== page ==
As I mentioned in my last blog post I just recently built a new PC. It is a pretty powerful PC (9900k, 2080TI, 32GB RAM) but I noticed I had a weird issue when playing games.
When attempting to watch a Youtube video or a Twitch stream while gaming the video would stutter. Also when attempting to stream “The Division 2” Streamlabs OBS would only get ~15FPS (while the game was running at ~110FPS).
If I clicked out of the game so that it lost focus everything start running fine until the game had focus again.
After some digging I found out this was caused by Windows 10 “Game Mode”.
Disabling “Game Mode”
Press the Start button, then select Settings.
Choose Gaming > Game Mode.
Turn Game Mode On or Off.
What does “Game Mode” do?
Microsoft lists here that Game Mode does two things:
Prevents Windows Update from performing driver installations and sending restart notifications.
Helps achieve a more stable frame rate depending on the specific game and system.
I am unsure what it exactly means by the 2nd bullet point, but I am guessing it just causes the game to run at a higher processes priority then then everything else on your system.
When I switched this off I saw no change in performance for my game, and everything started running smooth outside of it.
What else could it be?
When searching around this issue a common thing that would come up is that if you have multiple displays running at different refresh rates this could cause an issue. This was not the case for me since both of my monitors are 144hz, but could be the case for you if your monitors have different refresh rates.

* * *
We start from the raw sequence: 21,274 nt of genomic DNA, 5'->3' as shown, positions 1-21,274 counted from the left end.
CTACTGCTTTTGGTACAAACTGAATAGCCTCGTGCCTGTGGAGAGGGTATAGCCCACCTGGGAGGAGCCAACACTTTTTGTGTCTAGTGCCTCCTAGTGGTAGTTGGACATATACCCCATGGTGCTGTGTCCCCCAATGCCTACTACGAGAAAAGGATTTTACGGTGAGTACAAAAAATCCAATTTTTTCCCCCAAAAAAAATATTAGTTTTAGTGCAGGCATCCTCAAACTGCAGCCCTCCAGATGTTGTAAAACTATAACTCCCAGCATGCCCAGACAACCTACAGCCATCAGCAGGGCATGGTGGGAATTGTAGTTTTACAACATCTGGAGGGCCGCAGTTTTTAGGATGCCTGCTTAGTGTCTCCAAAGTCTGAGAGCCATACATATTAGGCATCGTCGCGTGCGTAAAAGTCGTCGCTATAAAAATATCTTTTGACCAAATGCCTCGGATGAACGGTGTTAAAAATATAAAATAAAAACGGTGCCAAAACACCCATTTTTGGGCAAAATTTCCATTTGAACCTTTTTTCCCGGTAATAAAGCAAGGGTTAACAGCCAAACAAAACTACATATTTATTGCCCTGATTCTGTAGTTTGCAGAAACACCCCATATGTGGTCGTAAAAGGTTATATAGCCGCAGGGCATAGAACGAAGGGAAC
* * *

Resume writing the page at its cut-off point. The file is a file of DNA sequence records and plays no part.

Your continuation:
Last week I built a new PC for general desktop use and also for gaming. Since I am a huge monitoring nerd I wanted to get it setup in Prometheus so that I could monitor everything including temperatures (since I am doing a bit of overclocking for the first time).
Here is a quick breakdown of the tools I am using to make this work and a live look at the Grafana dashboard.
I am using a standard install of Prometheus on my little home server. If you wanted to you could easily run this on your actual PC using Docker but I wanted to allow external access without opening any public access to my PC.
Most of our metrics are coming from the wmi_exporter. I am just using the default collectors it enables and that has given me most of the information I have wanted.
The one area that wmi_exporter does lack is GPU information and tempatures. Luckily OhmGraphite can pull this information for us and export it for Prometheus to read. Sadly it does not follow all the standards for metric/label naming for Prometheus so building dashboards can get a little weird.
Now to finally tie it all together and display it nicely is Grafana. I exported a copy of my dashboard here.
Here is a live example of my dashboard up and running with actual metrics. Also some screenshots:
This was a brief overview of my monitoring setup. If you have any specific questions please feel free to reach out.
If you use Yoast SEO to manage redirects and you change your permalink structure you may need to update a large amount of your redirects.
Here is a small simple script to help with that. This was made for when you switch from https://www.sethryder.com/2018/10/31/sample-post/to https://www.sethryder.com/sample-post/. If you are switching to something else it should be easy to modify, you will just need to update the regex in the preg_replace.